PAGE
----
Pair a visit to Asakusa in the morning with a sunset cruise to Odaiba and it’s a fun day.

Odaiba Island. An alternate universe in Tokyo. Odaiba has it’s own elevated train that gives you a great view of the city from above. You can take a boat or a train to the island from the mainland. We went to Oedo Onsen, which was fun, loud and lively. Fun for families, they have a lot of games you can play and food to eat, but it’s not one of the onsens we’d recommend for relaxing. But, it is really fun to walk around in a Yukata for a co-ed mingling experience.

More fun is the gigantic Ferris wheel in Palatte town. Go during sunset or at night time when it’s lit in rainbow colors. Lots of great shopping, outlet mall and we happened to be there during a free car show.

Meiji Jinju Shrine. This shrine is very different experience from Asakusa, it is grand, surrounded by a huge, peaceful park and garden. You pass through a very large, wooden tori gate and get transported from the busy city into a place of peace, poetry and love. While we were there we happened upon a very quiet and beautiful wedding ceremony. The emperor Meiji was famous for writing Waka poetry and instead of a typical fortune, you get a poem. Transformative, especially after the hectic pace of Harajuku and Shibuya in the surrounding area.

Kagurazaka neighborhood. You won’t find too much about this neighborhood in guidebooks, but there are numerous Edo era buildings, and geisha houses where we heard them practicing the shamisen from the street. There are good restaurants and great tea and tea sweet shops in the area as well as geisha supply stores for kimono and other wares.

Kosoan tea house. This tea house is a little outside the central city, but if you like matcha tea, it’s a really, really lovely and peaceful place to have it. A historic building overlooking a beautiful garden, tatami mats and small tables with pillows. On the street leading up to it are fancy boutique shops and a strange replica of Venice is directly across the from the tea room.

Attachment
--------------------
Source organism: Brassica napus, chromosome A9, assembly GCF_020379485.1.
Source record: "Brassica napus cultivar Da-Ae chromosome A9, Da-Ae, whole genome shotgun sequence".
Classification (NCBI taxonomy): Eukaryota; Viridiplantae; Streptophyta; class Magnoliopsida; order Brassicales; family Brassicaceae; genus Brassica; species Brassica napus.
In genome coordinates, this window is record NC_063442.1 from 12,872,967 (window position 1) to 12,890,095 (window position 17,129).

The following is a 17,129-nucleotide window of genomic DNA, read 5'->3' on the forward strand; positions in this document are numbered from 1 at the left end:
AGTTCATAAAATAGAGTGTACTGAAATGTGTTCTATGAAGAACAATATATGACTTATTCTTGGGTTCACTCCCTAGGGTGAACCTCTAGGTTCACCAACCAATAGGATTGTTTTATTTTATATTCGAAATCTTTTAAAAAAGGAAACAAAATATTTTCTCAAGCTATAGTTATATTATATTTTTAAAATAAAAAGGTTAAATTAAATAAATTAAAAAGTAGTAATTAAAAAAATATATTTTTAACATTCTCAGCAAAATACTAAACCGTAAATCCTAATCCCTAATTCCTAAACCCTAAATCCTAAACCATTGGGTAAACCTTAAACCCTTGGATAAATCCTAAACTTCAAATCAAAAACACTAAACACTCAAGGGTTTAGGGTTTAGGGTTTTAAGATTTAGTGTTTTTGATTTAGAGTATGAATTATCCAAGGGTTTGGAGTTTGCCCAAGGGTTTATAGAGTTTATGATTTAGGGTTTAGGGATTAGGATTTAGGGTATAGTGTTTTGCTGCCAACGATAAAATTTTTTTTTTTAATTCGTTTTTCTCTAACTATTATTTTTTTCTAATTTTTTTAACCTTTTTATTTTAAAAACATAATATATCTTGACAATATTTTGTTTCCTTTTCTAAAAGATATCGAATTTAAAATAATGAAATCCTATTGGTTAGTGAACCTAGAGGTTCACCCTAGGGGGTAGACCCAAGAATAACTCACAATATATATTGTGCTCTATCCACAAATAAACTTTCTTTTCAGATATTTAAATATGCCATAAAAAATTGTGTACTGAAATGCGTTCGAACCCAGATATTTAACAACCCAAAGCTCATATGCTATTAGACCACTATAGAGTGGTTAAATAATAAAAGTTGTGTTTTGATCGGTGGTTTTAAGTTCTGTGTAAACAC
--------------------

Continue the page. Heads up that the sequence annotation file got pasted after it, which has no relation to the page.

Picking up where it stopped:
Takadanobaba’s Intro jazz club. If you like jazz then check out a bar called “Intro” for a smoky, authentic, local jazz scene. A tiny bar, downstairs, wall full of records, live jazz band, gets crowded, go after 7pm.

and the rest of it…Want to shop till you not only drop but pass out completely? Want to see hoards of people, be blinded by neon and get your ears full of pinging pachinko and video game noises? Then you want to go to Shibuya, Shinjuku or Harajuku. Harajuku was our favorite. If you travel down the side streets of the main avenue you will find wonderful little boutiques and used clothing stores. Looking for a store that has the best of everything in Tokyo? Then go to the Loft or Tokyu Hands, personally I liked the Loft in Shibuya the best for stationary, home goods and travel gear. They have a top floor with a creative lab of local artists and cutting edge design. Unique, modern and well-designed Japanese gifts. I spent an hour just drooling over really cool bento boxes and another hour browsing the stationary aisles.